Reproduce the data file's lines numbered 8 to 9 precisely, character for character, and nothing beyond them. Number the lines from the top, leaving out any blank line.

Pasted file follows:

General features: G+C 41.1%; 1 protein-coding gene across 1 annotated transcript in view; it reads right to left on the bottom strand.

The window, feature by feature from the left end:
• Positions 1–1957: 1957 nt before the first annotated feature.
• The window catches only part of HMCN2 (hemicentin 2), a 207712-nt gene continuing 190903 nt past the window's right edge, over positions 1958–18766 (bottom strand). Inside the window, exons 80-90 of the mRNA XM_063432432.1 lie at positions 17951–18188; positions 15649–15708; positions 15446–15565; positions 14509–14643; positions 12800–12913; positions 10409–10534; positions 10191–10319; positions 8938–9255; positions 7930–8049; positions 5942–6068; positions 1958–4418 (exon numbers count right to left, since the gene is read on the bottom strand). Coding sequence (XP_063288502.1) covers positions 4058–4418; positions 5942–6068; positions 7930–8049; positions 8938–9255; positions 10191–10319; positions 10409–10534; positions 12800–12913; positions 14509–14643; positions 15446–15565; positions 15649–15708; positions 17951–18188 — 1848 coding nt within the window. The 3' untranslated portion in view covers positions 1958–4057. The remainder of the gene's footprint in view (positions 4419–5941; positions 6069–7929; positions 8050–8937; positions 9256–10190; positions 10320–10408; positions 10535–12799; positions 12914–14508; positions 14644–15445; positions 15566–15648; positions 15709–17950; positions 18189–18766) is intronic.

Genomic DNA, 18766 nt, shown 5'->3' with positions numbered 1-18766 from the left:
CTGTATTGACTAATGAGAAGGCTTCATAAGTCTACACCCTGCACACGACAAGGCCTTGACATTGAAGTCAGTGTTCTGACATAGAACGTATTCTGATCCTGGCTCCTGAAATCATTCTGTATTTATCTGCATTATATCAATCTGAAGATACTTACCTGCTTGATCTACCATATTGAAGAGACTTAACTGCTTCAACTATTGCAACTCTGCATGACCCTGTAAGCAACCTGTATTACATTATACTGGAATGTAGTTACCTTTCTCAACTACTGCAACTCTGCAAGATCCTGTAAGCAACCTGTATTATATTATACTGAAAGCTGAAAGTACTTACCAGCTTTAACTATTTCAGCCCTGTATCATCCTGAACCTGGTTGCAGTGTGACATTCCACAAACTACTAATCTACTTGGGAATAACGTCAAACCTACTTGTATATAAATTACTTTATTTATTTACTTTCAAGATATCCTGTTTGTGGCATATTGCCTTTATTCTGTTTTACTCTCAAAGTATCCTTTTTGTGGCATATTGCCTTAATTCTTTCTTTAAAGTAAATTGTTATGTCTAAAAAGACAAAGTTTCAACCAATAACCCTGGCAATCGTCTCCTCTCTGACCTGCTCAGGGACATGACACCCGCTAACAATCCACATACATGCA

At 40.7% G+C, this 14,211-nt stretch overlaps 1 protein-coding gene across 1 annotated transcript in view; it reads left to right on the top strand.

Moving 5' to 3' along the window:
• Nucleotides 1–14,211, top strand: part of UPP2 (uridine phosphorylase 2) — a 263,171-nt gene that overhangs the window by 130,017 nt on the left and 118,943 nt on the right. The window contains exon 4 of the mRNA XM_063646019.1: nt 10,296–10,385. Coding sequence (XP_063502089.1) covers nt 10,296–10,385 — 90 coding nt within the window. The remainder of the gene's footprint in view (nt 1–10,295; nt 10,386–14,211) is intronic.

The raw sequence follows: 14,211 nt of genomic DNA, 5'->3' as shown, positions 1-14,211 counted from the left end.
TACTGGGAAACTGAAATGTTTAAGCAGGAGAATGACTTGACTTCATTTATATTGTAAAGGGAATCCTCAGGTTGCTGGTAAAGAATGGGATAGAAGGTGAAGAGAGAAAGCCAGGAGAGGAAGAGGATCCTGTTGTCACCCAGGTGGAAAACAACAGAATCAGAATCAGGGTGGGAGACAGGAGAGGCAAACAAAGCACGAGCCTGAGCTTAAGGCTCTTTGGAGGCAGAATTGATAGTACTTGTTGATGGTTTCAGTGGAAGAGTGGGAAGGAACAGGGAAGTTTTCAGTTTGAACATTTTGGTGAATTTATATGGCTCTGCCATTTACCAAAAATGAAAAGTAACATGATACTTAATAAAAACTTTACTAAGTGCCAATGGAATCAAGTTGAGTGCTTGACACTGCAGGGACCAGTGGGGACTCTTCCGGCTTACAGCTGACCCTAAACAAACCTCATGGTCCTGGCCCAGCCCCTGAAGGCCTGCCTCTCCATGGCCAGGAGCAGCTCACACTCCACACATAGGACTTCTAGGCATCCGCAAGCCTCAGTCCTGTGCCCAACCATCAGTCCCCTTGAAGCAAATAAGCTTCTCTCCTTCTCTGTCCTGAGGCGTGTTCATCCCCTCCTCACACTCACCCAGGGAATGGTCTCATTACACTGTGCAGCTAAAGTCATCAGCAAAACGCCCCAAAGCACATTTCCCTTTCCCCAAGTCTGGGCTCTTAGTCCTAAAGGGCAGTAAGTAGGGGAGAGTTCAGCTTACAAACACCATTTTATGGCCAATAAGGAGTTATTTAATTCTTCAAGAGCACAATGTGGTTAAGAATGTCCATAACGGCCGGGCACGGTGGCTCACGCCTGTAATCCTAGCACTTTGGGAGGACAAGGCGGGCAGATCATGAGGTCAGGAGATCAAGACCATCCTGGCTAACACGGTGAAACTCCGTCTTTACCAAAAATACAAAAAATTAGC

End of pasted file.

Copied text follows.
Moving 5' to 3' along the window:
• Nucleotides 1–14,211, top strand: part of UPP2 (uridine phosphorylase 2) — a 263,171-nt gene that overhangs the window by 130,017 nt on the left and 118,943 nt on the right. The window contains exon 4 of the mRNA XM_063646019.1: nt 10,296–10,385. Coding sequence (XP_063502089.1) covers nt 10,296–10,385 — 90 coding nt within the window. The remainder of the gene's footprint in view (nt 1–10,295; nt 10,386–14,211) is intronic.